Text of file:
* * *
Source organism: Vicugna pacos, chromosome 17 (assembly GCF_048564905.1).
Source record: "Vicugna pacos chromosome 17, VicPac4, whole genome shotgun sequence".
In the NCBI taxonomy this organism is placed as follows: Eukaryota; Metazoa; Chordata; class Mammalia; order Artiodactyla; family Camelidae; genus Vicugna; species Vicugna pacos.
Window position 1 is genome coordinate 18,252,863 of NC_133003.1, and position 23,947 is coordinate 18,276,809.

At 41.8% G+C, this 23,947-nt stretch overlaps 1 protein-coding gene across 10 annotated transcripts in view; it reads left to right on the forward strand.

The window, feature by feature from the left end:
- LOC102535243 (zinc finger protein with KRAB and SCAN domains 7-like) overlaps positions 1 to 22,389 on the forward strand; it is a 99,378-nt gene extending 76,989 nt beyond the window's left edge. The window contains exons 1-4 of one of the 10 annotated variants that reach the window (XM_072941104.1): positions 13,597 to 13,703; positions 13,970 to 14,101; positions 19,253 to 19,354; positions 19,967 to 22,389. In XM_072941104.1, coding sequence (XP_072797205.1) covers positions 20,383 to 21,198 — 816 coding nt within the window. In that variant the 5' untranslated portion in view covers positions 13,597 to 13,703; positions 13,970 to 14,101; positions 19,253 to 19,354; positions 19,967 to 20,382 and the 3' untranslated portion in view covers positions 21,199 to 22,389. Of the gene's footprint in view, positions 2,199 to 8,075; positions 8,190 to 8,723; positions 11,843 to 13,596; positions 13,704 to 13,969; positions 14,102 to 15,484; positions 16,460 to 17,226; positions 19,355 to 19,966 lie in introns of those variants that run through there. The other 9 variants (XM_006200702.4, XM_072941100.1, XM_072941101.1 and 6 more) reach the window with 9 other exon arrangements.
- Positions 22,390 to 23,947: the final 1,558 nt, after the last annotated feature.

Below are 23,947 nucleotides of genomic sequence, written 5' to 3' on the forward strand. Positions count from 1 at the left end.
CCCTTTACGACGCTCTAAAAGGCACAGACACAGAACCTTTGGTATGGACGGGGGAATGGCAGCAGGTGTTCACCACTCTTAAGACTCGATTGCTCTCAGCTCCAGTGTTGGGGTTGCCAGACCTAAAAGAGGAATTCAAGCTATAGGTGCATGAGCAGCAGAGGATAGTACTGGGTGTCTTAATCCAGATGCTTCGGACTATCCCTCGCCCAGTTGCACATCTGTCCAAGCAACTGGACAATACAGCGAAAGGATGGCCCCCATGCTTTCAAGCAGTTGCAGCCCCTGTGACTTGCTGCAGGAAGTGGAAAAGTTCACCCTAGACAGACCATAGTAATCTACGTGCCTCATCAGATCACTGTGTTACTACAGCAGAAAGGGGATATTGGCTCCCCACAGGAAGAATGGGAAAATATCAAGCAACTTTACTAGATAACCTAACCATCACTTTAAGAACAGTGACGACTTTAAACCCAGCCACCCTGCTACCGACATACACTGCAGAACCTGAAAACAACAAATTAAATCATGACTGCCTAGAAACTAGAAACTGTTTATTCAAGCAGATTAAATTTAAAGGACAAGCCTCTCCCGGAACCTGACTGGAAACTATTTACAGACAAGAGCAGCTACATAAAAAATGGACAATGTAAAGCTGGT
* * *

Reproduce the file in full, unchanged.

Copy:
Source organism: Vicugna pacos, chromosome 17 (assembly GCF_048564905.1).
Source record: "Vicugna pacos chromosome 17, VicPac4, whole genome shotgun sequence".
In the NCBI taxonomy this organism is placed as follows: Eukaryota; Metazoa; Chordata; class Mammalia; order Artiodactyla; family Camelidae; genus Vicugna; species Vicugna pacos.
Window position 1 is genome coordinate 18,252,863 of NC_133003.1, and position 23,947 is coordinate 18,276,809.

At 41.8% G+C, this 23,947-nt stretch overlaps 1 protein-coding gene across 10 annotated transcripts in view; it reads left to right on the forward strand.

The window, feature by feature from the left end:
- LOC102535243 (zinc finger protein with KRAB and SCAN domains 7-like) overlaps positions 1 to 22,389 on the forward strand; it is a 99,378-nt gene extending 76,989 nt beyond the window's left edge. The window contains exons 1-4 of one of the 10 annotated variants that reach the window (XM_072941104.1): positions 13,597 to 13,703; positions 13,970 to 14,101; positions 19,253 to 19,354; positions 19,967 to 22,389. In XM_072941104.1, coding sequence (XP_072797205.1) covers positions 20,383 to 21,198 — 816 coding nt within the window. In that variant the 5' untranslated portion in view covers positions 13,597 to 13,703; positions 13,970 to 14,101; positions 19,253 to 19,354; positions 19,967 to 20,382 and the 3' untranslated portion in view covers positions 21,199 to 22,389. Of the gene's footprint in view, positions 2,199 to 8,075; positions 8,190 to 8,723; positions 11,843 to 13,596; positions 13,704 to 13,969; positions 14,102 to 15,484; positions 16,460 to 17,226; positions 19,355 to 19,966 lie in introns of those variants that run through there. The other 9 variants (XM_006200702.4, XM_072941100.1, XM_072941101.1 and 6 more) reach the window with 9 other exon arrangements.
- Positions 22,390 to 23,947: the final 1,558 nt, after the last annotated feature.

Below are 23,947 nucleotides of genomic sequence, written 5' to 3' on the forward strand. Positions count from 1 at the left end.
CCCTTTACGACGCTCTAAAAGGCACAGACACAGAACCTTTGGTATGGACGGGGGAATGGCAGCAGGTGTTCACCACTCTTAAGACTCGATTGCTCTCAGCTCCAGTGTTGGGGTTGCCAGACCTAAAAGAGGAATTCAAGCTATAGGTGCATGAGCAGCAGAGGATAGTACTGGGTGTCTTAATCCAGATGCTTCGGACTATCCCTCGCCCAGTTGCACATCTGTCCAAGCAACTGGACAATACAGCGAAAGGATGGCCCCCATGCTTTCAAGCAGTTGCAGCCCCTGTGACTTGCTGCAGGAAGTGGAAAAGTTCACCCTAGACAGACCATAGTAATCTACGTGCCTCATCAGATCACTGTGTTACTACAGCAGAAAGGGGATATTGGCTCCCCACAGGAAGAATGGGAAAATATCAAGCAACTTTACTAGATAACCTAACCATCACTTTAAGAACAGTGACGACTTTAAACCCAGCCACCCTGCTACCGACATACACTGCAGAACCTGAAAACAACAAATTAAATCATGACTGCCTAGAAACTAGAAACTGTTTATTCAAGCAGATTAAATTTAAAGGACAAGCCTCTCCCGGAACCTGACTGGAAACTATTTACAGACAAGAGCAGCTACATAAAAAATGGACAATGTAAAGCTGGT